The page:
New Jersey Governor Signs Environmental Justice Legislation

On September 18, 2020, New Jersey Governor Phil Murphy signed legislation intended to address the disproportionate environmental and public health impacts of pollution on overburdened communities. The legislation, versions of which have been proposed several times over the past decade, imposes additional requirements on companies seeking permits for new or expanded facilities under a variety of environmental statutes. It also requires the New Jersey Department of Environmental Protection (NJDEP) to evaluate how the proposed permitted activities would impact those communities determined to be “overburdened” under the new law.

Earlier this summer, marking the “Juneteenth” anniversary of the emancipation of slaves in the United States, Governor Murphy had indicated his support for the legislation, which some environmental advocates have dubbed the “holy grail” of the environmental justice movement. Although critics of the law raised concerns about its effect on manufacturing and business investment in New Jersey, the bill passed the state legislature in late August, with votes of 49-28-1 in the state Assembly and 21-14 in the state Senate.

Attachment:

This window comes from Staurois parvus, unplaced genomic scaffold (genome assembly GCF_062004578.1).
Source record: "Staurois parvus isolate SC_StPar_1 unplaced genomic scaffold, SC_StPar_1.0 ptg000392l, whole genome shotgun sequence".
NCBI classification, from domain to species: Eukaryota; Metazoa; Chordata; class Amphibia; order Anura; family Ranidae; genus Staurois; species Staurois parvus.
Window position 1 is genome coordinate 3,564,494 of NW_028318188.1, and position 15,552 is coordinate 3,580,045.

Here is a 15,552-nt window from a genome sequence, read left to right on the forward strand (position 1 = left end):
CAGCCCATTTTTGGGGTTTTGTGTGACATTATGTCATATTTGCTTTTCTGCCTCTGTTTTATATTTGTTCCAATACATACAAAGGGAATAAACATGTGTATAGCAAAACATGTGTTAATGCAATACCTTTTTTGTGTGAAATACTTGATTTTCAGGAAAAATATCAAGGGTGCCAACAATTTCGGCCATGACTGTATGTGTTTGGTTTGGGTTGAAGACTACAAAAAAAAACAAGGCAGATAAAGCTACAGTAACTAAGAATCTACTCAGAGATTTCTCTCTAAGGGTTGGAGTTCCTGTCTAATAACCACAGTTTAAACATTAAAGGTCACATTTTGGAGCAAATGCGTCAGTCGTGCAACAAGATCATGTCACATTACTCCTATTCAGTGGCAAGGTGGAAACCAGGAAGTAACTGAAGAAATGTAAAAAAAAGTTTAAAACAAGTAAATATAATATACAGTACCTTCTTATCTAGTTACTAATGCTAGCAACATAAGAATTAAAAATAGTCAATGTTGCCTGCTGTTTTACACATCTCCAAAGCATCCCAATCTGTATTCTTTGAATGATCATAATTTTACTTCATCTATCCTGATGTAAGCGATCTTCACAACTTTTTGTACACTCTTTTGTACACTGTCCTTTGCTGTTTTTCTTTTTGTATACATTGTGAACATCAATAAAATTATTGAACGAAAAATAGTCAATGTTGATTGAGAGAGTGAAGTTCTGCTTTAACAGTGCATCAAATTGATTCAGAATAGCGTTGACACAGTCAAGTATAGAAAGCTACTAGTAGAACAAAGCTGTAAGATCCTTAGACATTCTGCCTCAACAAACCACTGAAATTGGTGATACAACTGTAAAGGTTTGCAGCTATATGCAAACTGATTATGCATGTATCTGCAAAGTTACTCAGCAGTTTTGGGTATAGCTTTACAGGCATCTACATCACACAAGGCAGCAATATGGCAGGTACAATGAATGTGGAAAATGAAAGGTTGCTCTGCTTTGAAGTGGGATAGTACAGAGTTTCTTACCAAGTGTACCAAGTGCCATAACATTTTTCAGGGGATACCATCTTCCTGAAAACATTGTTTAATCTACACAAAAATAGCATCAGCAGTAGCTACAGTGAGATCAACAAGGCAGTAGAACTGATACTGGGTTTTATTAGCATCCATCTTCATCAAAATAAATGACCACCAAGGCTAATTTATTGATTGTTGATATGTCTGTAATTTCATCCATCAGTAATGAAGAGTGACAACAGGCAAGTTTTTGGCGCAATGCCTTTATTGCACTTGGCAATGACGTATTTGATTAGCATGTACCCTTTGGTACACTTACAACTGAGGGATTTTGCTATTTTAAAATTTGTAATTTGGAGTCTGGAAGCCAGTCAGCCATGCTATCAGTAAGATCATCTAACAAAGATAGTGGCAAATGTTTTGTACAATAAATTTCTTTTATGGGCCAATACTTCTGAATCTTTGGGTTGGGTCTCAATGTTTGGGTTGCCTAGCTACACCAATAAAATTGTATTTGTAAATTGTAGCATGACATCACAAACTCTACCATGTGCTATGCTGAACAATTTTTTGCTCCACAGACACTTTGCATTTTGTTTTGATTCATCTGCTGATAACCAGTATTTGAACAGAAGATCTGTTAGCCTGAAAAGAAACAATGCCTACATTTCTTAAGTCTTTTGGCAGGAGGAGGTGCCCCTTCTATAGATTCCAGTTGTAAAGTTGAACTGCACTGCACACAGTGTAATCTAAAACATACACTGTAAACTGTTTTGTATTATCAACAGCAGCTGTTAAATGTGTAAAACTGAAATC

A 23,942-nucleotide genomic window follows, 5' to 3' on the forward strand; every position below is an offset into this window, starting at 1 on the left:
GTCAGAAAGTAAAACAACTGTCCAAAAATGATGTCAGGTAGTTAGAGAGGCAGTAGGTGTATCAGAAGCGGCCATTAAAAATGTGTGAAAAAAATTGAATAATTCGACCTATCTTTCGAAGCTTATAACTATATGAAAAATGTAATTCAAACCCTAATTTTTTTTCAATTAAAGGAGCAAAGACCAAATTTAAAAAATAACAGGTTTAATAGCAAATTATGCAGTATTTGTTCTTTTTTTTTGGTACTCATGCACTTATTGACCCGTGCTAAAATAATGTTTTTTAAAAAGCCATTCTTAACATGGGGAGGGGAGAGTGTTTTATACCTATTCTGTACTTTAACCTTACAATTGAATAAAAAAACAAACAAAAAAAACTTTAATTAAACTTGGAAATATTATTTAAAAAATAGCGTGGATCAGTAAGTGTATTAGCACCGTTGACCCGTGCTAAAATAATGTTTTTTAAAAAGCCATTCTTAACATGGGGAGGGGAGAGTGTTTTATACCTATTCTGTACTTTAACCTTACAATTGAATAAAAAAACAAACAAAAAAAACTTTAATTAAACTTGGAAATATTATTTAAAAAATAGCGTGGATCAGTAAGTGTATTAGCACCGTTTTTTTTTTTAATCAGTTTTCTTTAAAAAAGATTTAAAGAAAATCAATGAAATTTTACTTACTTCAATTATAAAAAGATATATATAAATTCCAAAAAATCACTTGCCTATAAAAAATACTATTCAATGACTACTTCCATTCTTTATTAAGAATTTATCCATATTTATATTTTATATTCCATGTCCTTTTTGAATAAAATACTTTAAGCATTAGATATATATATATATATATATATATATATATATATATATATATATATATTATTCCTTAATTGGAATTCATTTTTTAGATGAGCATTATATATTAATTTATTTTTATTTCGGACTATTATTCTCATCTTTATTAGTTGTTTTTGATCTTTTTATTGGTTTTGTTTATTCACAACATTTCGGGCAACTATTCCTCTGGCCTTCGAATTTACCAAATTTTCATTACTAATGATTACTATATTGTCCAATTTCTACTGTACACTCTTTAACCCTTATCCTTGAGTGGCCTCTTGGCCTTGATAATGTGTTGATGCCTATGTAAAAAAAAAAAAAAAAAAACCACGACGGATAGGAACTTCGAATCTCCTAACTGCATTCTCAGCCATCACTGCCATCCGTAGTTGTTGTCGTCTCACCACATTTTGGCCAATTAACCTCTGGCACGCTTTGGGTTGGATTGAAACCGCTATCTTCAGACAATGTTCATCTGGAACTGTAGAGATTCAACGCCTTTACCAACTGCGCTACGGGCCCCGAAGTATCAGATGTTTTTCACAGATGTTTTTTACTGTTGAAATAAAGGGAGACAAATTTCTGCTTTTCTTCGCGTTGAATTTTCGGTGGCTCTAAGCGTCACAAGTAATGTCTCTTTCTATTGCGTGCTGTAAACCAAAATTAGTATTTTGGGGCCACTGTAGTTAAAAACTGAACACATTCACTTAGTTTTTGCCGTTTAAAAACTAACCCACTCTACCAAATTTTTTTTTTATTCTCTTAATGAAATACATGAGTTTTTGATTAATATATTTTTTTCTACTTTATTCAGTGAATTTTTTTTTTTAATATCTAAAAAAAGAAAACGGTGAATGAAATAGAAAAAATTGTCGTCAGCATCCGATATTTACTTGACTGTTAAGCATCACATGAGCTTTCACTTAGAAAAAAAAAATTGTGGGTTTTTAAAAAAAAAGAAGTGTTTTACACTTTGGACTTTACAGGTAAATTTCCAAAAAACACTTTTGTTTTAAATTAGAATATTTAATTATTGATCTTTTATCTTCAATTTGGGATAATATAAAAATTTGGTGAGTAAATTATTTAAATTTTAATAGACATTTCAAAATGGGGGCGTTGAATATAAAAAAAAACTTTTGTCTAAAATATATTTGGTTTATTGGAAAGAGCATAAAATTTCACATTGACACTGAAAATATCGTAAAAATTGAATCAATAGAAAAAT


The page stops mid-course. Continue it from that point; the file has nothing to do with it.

The types of facilities covered by the new law include certain power plants, incinerators, sewage treatment plants, solid waste facilities, and landfills, as well as other facilities deemed to be “major sources of air pollution” (as determined by the federal Clean Air Act). Governor Murphy stated that, currently, 310 of the state’s 565 municipalities would fall under the law’s definition of “overburdened” and would therefore be covered by the law’s provisions. Within 120 days, the NJDEP is required to post (and update every two years) a list of those communities meeting the definition of “overburdened” under the new legislation.

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